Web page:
A Q+A with H+K’s Cannabis Experts Omar Khan and Ivan Ross Vrana

Is cannabis legal now?

IRV: The Cannabis Act (Bill C-45) has passed in the Senate and has received Royal Assent. It is not legal yet to buy, possess or use cannabis for anything other than authorized medical or research purposes. We are currently in a transition period to allow the federal government, the provinces and territories, the regulated industry and law enforcement to prepare for legalization.

On June 20, the Prime Minister announced that cannabis will be legal in Canada on October 17, 2018.

How will cannabis be sold to consumers across the country?

OK: Each province has established their own model for selling cannabis. Ontario and New Brunswick plan to sell cannabis through government run stores but the incoming Premier of Ontario has indicated he is open to exploring private delivery models. Cannabis sold in Alberta and Manitoba will be through private-sector retail outlets. BC is looking at a hybrid solution of both government-run and private-sector retail and Quebec is looking at government-run outlets with some exceptions.

Will the model for selling cannabis in Ontario change with the new Progressive Conservative government?

OK: Leading up to the Ontario election, H+K conducted proprietary research and found that nearly two thirds (62%) of Ontarians prefer a government run model, as currently planned with the Ontario Cannabis Store (a subsidiary of the LCBO). Those under 25 and ages 25-34 were the most in favour of a free-market approach, though still favoured government run (<25: 42% for free market, 58% for government run; 25-34: 46% for free market; 54% for government run). This will be interesting to watch in the coming months as the new Ford-led Conservative government have said they will look at room for private sector involvement. The Ontario Cannabis Store has only signed two leases so far of the 40 proposed initial retail locations.  It is possible that the incoming government will put a hold on further lease signings while they consult with their caucus about which approach they intend to take with respect to distribution.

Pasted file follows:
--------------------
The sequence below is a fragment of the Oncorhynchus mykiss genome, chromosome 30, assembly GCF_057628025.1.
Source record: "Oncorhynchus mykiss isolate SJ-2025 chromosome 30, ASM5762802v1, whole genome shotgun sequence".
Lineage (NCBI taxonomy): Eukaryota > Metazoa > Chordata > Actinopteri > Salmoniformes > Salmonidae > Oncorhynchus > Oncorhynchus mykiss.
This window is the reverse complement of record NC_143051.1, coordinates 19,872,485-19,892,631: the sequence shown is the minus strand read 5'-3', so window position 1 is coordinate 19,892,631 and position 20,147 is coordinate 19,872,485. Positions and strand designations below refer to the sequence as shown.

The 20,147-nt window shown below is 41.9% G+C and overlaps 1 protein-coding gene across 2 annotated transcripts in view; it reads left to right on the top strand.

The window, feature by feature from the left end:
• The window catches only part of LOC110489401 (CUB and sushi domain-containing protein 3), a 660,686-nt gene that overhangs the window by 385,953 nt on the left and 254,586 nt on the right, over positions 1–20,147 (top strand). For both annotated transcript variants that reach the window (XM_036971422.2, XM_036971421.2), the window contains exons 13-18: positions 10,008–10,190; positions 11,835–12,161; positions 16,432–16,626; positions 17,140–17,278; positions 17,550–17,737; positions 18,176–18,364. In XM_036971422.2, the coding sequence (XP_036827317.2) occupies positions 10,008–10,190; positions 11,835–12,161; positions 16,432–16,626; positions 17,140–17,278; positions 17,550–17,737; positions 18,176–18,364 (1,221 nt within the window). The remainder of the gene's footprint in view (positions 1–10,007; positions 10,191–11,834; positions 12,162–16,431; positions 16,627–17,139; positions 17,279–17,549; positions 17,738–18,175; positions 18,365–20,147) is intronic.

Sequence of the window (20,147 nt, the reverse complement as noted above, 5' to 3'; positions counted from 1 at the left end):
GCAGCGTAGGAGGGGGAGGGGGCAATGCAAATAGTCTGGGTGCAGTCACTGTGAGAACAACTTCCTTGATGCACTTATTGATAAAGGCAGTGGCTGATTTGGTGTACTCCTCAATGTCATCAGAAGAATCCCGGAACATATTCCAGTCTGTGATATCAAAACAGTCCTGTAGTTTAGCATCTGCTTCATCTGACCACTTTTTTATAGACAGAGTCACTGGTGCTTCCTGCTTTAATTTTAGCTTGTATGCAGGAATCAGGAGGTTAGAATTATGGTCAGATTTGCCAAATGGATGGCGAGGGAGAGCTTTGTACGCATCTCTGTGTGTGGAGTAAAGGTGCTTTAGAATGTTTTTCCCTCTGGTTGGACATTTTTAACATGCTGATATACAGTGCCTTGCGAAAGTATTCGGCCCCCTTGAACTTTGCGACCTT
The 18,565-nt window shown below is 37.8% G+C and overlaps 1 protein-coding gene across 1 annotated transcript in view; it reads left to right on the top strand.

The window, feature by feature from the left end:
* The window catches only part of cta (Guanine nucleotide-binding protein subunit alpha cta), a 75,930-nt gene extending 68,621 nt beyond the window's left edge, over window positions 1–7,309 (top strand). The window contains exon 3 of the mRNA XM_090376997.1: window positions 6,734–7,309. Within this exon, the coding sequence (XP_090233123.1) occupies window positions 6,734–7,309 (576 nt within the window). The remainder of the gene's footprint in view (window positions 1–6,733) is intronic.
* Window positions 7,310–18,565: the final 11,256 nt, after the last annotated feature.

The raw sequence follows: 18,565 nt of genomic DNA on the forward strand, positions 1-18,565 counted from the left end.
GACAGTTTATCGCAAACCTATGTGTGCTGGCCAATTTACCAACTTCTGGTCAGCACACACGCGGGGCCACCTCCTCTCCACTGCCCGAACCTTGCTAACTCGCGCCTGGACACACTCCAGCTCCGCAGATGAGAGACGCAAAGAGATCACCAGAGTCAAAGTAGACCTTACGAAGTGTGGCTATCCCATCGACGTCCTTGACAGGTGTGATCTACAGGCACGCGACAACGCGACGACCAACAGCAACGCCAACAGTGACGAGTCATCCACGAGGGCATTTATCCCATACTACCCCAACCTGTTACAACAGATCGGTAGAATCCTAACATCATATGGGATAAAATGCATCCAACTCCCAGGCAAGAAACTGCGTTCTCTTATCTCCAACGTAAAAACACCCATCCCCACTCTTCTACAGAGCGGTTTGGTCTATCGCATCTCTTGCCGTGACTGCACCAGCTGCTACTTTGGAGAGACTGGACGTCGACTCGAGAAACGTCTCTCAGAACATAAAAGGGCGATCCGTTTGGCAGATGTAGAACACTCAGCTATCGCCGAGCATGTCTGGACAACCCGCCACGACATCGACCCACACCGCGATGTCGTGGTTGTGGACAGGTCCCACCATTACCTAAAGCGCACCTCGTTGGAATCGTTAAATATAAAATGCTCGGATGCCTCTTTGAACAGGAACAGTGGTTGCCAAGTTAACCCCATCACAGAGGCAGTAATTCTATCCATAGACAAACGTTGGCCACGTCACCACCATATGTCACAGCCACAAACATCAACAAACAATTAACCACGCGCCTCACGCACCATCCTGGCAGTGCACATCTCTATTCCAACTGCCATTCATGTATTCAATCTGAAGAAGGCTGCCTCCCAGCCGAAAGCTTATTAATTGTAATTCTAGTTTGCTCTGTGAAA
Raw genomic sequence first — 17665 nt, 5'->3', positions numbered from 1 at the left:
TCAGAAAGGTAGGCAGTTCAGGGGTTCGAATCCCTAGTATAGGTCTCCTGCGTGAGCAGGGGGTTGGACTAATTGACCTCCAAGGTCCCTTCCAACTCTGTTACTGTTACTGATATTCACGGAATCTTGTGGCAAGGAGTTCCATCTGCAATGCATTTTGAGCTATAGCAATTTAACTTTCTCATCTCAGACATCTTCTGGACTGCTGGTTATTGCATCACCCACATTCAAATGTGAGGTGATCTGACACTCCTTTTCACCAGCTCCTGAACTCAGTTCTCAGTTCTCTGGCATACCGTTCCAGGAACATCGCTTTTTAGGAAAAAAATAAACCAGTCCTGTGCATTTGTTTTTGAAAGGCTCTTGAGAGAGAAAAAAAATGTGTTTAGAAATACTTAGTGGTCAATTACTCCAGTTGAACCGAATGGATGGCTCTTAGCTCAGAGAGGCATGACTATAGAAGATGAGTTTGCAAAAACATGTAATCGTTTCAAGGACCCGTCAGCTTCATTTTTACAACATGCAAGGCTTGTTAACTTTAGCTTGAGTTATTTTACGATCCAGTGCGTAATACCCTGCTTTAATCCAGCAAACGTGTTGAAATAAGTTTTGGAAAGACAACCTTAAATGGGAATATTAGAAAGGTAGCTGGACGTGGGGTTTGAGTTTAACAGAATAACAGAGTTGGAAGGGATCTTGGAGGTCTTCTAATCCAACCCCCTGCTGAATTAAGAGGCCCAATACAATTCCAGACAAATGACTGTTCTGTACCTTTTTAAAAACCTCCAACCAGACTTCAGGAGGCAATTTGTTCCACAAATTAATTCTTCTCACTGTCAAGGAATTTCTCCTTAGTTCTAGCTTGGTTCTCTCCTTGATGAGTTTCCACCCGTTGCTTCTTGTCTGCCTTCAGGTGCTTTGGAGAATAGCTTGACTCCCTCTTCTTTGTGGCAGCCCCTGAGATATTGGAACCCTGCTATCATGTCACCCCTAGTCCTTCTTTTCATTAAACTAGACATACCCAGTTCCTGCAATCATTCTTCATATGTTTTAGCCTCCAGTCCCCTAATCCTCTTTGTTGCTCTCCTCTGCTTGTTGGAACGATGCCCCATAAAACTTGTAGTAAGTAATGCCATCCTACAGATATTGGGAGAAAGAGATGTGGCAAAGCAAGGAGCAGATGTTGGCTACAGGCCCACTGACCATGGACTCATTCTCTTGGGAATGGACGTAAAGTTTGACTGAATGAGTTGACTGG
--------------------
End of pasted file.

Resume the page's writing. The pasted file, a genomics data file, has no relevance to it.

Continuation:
When will the stores open?

OK: We understand that the provinces are working towards having everything ready and stores to open on the day cannabis becomes legal, which Trudeau announced to be Wednesday, October 17, 2018.

What is the difference between this recreational cannabis and the already legal medical cannabis?

IRV:  This depends on how one intends to use the product – is it for medical or recreational purposes?  Depending on the condition or ailment, cannabis can be used for medical purposes – however, there is still a lot of research that needs to be completed and undertaken which outlines the benefits and risks.   Generally, (but this is not a hard rule) cannabis for medical use tends to have high CBD content while recreational cannabis can have higher levels of TCH, which is the main psychoactive component of cannabis

In what format will cannabis be sold?

IRV: When cannabis becomes legal, only dried flower and oil will be sold. However, as per the Cannabis Act, regulations supporting the production and distribution of infused products (e.g. edibles, beverages, creams) will be in place by the end of 2019.

What will the economic impact be for Canada?

OK: Canada’s cannabis market will pass $7 billion by 2019 and legal sales will make up more than half of that amount, according to a report this month by Deloitte.  Several provinces are working on economic development strategies focused on building their cannabis sectors. Apart from trying to attract cannabis producers, many provinces are focused on the broader supply chain of value added jobs.  These include jobs associated with intellectual property, clean tech, secure transportation and packaging.

As the government works to bring in regulations to legalize infused beverages and edible products, the consumer market for this product will only continue to grow.

How does H+K help organizations that are trying to navigate this new market?

IRV: Since 2013, our integrated team of experienced policy and communications professionals have been helping dozens of Canadian companies successfully navigate the increasingly complex regulatory, social and political environment in which they seek to operate and build their brand.

We have a deep understanding of the regulatory landscape. We are speaking to the licensed producers, government stakeholders, and cannabis beat media every single day. Not only that, but we have experience anchored in getting results within a regulated framework.

Our roots are in strategic communications and when you combine H+K’s long-standing heritage and gravitas with some of the most creative and smart minds in the industry, we bring you the expertise and knowledge that can influence stakeholders and drive purchase decisions.

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